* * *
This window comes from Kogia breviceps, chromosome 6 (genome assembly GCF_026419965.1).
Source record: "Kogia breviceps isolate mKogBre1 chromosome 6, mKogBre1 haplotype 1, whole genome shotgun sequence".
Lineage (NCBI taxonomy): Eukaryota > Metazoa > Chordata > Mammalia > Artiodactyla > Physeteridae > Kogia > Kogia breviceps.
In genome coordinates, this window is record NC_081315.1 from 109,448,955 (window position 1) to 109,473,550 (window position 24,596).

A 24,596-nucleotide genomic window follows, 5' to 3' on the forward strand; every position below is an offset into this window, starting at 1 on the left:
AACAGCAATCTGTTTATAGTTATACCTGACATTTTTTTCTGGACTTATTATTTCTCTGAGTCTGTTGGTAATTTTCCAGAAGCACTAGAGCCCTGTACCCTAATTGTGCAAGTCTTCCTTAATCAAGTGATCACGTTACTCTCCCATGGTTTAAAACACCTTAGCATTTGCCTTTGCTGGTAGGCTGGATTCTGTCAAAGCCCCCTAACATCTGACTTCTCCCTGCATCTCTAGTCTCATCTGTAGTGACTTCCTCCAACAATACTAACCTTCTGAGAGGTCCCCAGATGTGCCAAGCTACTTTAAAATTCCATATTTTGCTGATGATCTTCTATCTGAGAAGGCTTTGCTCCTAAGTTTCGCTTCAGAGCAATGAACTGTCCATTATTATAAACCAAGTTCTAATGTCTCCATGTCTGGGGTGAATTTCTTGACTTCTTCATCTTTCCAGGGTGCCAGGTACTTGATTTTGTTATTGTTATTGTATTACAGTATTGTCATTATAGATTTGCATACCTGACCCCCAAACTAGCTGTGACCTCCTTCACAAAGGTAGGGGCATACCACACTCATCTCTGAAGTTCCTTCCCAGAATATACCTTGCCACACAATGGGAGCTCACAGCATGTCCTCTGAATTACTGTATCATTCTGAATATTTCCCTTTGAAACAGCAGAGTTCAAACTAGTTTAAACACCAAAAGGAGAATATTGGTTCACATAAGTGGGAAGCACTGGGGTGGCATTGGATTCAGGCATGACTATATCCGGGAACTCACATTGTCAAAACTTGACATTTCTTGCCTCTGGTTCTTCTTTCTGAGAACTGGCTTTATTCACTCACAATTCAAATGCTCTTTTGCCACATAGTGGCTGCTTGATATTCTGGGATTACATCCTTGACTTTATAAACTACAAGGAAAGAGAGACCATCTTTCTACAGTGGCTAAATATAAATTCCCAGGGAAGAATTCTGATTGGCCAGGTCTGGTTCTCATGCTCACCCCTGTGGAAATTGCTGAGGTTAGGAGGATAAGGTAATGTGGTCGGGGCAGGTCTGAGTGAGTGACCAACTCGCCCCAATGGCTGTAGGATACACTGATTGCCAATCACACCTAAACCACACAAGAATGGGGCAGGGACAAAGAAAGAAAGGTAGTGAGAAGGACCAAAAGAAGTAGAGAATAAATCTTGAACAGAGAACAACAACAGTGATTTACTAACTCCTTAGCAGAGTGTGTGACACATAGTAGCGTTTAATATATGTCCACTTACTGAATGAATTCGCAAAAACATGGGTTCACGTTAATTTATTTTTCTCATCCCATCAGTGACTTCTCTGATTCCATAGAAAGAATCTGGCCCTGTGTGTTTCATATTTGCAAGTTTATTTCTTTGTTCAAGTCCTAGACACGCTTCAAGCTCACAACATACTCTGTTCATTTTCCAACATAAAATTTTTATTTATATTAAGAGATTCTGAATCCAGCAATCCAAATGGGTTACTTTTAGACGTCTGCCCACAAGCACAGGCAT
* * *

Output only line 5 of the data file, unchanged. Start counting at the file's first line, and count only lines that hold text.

A 24,596-nucleotide genomic window follows, 5' to 3' on the forward strand; every position below is an offset into this window, starting at 1 on the left: